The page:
Sargassum Clean-up Costs Caribbean US$120 Million – Bartlett
The unprecedented degrees of sargassum seaweed that washed through to Caribbean beaches in 2018 led to estimated clean-up costs of US$120 million, in accordance with Minister of Tourism and Co-Chair of the Global Tourism Resilience and Crisis Management Centre (GTRCM), Hon. Edmund Bartlett.
In addition to costly removal, tourism stakeholders have grown to be worried about the seaweed&rsquo increasingly; s appearance unsightly, visitor complaints and the chance of reputational damage, the Tourism Minister noted.
“As active stakeholders in the sector we understand the inestimable value of tourism to prosperous and stable Caribbean economies. Tourism remains the single most significant catalyst of sustained economic livelihoods in your community,” Minister Bartlett said in opening remarks at the GTRCM Roundtable on Sargassum today (July 26) at the University of the West Indies’ Region Headquarters, Mona.
The Caribbean may be the most tourism-dependent region of the world, where it’s the main economic sector in 16 out of 18 Caribbean states and supports near 3 million jobs.
Noting forecasts of a 12% growth in tourist arrivals to the spot for 2019, Minister Bartlett said, “Despite these promising indicators and its own (tourism’s) historical resilience, we remain well aware that the tourism sector is quite prone and fragile to disruptive elements. The final a decade have witnessed an evolution of the threats facing the sector. These threats have grown to be more unpredictable and much more devastating within their impact and certainly more challenging to control.”
Sargassum is one particular threat. Accordingly, the GTRCM saw an urgent have to facilitate the coming together of regional tourism and environmental stakeholders to talk about ideas, guidelines and possible answers to the undesireable effects sargassum in wearing national and regional economies.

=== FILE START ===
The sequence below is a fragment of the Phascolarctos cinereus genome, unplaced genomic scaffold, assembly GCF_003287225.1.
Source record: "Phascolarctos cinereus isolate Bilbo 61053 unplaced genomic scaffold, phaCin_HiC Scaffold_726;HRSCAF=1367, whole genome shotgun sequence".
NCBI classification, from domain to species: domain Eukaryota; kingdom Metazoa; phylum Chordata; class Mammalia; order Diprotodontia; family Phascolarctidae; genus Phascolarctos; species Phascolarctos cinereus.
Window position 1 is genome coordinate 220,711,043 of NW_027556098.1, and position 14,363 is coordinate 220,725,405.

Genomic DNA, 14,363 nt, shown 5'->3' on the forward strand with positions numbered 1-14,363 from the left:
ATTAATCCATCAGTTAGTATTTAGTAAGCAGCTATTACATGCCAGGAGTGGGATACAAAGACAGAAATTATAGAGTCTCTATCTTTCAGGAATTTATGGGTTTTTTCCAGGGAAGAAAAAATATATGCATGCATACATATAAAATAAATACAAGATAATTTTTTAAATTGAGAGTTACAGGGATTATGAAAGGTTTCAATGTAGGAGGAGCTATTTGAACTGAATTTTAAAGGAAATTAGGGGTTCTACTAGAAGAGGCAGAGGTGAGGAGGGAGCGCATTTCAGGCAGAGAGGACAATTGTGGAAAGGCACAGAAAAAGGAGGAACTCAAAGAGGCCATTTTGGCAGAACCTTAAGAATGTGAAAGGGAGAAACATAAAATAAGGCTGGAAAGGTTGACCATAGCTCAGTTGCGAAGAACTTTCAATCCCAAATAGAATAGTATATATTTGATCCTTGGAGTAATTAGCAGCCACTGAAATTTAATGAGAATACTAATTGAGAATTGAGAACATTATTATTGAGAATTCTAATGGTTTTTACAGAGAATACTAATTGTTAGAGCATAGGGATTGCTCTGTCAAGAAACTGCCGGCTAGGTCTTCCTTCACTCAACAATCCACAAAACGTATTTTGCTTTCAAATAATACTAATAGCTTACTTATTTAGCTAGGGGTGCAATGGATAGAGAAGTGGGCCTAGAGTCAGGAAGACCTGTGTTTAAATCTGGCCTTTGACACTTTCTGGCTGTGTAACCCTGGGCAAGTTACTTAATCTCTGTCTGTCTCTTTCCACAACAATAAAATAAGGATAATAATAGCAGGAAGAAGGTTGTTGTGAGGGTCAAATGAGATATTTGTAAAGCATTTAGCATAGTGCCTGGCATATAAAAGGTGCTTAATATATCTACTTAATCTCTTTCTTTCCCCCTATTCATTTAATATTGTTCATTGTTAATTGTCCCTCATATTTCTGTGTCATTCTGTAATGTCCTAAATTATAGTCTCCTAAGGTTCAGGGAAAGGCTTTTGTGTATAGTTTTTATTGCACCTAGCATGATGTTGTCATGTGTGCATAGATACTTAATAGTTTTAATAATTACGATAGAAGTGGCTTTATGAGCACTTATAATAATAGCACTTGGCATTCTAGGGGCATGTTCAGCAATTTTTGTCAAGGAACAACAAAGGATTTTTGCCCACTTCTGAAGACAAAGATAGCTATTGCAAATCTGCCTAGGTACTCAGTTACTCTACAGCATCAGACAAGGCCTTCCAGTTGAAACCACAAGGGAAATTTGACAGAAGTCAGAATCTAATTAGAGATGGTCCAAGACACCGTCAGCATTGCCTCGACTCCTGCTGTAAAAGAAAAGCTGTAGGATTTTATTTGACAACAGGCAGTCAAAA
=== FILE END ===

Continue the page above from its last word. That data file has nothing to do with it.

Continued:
Since 2011, thick mats of seaweed have increased in density to create an 8850-kilometer-long belt (weighing 20 million metric tons) referred to as the fantastic Atlantic Sargassum Belt that extends from West Africa to the Caribbean Sea and Gulf coast of florida. Scientists believe this algal explosion in the Atlantic Caribbean and Ocean Sea could signify a fresh normal.
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The sargassum phenomenon is thought to be driven by way of a mix of natural and man-made factors, including climate change and increased sea surface temperature; change in regional winds and ocean current patterns; and an elevated way to obtain nutrients from rivers, sewage and nitrogen-based fertilizers.
In the open seas, sargassum provides critical habitats for bird and marine life. However, when it inundates beaches it rots and smells, becoming an economic and environmental nuisance. Tourism on Mexico’s Caribbean Coast dropped around 35% in 2018 because of sargassum washing through to the 480-kilometer-long stretch of otherwise pristine beaches.
Minister Bartlett told local and overseas participants at the GTRCM Roundtable a strong regional response at both political and technical level is urgently necessary to address this rapidly evolving sargassum problem.
“The effective countering of the threat shall require the various nations’ governments arriving at conduct research together, mitigate contributing factors, identify global guidelines in adaptation strategies and create a comprehensive scientific initiative to determine probably the most efficient methods to collect the sargassum on view sea without harming the ecosystem,” said the Tourism Minister.
Presentations were created by Andres Bisono Luke and Leon Grey, Massachusetts Institute of Technology (MIT) Precision Engineering Research Group; Professor Mona Webber, Director, Centre for Marine Sciences and Discovery Bay Marine Laboratory; and Marion Sutton, Project and oceanographer Manager, Collecte Localisation Satellites, France.
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